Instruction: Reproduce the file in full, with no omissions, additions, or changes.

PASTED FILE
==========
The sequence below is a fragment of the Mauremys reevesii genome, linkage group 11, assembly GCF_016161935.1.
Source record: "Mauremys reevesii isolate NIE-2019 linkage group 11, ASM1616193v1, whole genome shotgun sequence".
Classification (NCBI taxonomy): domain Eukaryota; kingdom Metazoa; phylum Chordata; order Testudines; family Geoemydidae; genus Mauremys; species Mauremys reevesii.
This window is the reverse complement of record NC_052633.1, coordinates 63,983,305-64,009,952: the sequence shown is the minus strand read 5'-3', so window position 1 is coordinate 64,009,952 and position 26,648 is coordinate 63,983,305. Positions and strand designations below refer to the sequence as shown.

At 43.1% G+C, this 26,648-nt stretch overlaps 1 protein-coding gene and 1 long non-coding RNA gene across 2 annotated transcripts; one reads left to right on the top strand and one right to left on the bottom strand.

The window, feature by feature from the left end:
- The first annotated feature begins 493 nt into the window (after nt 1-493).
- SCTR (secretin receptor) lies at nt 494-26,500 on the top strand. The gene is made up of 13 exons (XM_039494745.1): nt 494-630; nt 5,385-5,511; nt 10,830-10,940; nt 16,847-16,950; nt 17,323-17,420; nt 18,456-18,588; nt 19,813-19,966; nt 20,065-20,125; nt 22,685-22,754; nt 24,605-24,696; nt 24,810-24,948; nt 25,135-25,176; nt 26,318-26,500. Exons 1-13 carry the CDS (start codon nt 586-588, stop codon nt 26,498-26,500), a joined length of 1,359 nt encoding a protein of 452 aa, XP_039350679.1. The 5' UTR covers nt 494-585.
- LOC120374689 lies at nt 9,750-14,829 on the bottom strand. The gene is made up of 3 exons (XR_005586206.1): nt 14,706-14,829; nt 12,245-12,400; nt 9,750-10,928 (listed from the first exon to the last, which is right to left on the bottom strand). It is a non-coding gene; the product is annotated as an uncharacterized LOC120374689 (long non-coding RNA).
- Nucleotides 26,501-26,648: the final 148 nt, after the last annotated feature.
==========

The sequence below is a fragment of the Mauremys reevesii genome, linkage group 11, assembly GCF_016161935.1.
Source record: "Mauremys reevesii isolate NIE-2019 linkage group 11, ASM1616193v1, whole genome shotgun sequence".
Classification (NCBI taxonomy): domain Eukaryota; kingdom Metazoa; phylum Chordata; order Testudines; family Geoemydidae; genus Mauremys; species Mauremys reevesii.
This window is the reverse complement of record NC_052633.1, coordinates 63,983,305-64,009,952: the sequence shown is the minus strand read 5'-3', so window position 1 is coordinate 64,009,952 and position 26,648 is coordinate 63,983,305. Positions and strand designations below refer to the sequence as shown.

At 43.1% G+C, this 26,648-nt stretch overlaps 1 protein-coding gene and 1 long non-coding RNA gene across 2 annotated transcripts; one reads left to right on the top strand and one right to left on the bottom strand.

The window, feature by feature from the left end:
- The first annotated feature begins 493 nt into the window (after nt 1-493).
- SCTR (secretin receptor) lies at nt 494-26,500 on the top strand. The gene is made up of 13 exons (XM_039494745.1): nt 494-630; nt 5,385-5,511; nt 10,830-10,940; nt 16,847-16,950; nt 17,323-17,420; nt 18,456-18,588; nt 19,813-19,966; nt 20,065-20,125; nt 22,685-22,754; nt 24,605-24,696; nt 24,810-24,948; nt 25,135-25,176; nt 26,318-26,500. Exons 1-13 carry the CDS (start codon nt 586-588, stop codon nt 26,498-26,500), a joined length of 1,359 nt encoding a protein of 452 aa, XP_039350679.1. The 5' UTR covers nt 494-585.
- LOC120374689 lies at nt 9,750-14,829 on the bottom strand. The gene is made up of 3 exons (XR_005586206.1): nt 14,706-14,829; nt 12,245-12,400; nt 9,750-10,928 (listed from the first exon to the last, which is right to left on the bottom strand). It is a non-coding gene; the product is annotated as an uncharacterized LOC120374689 (long non-coding RNA).
- Nucleotides 26,501-26,648: the final 148 nt, after the last annotated feature.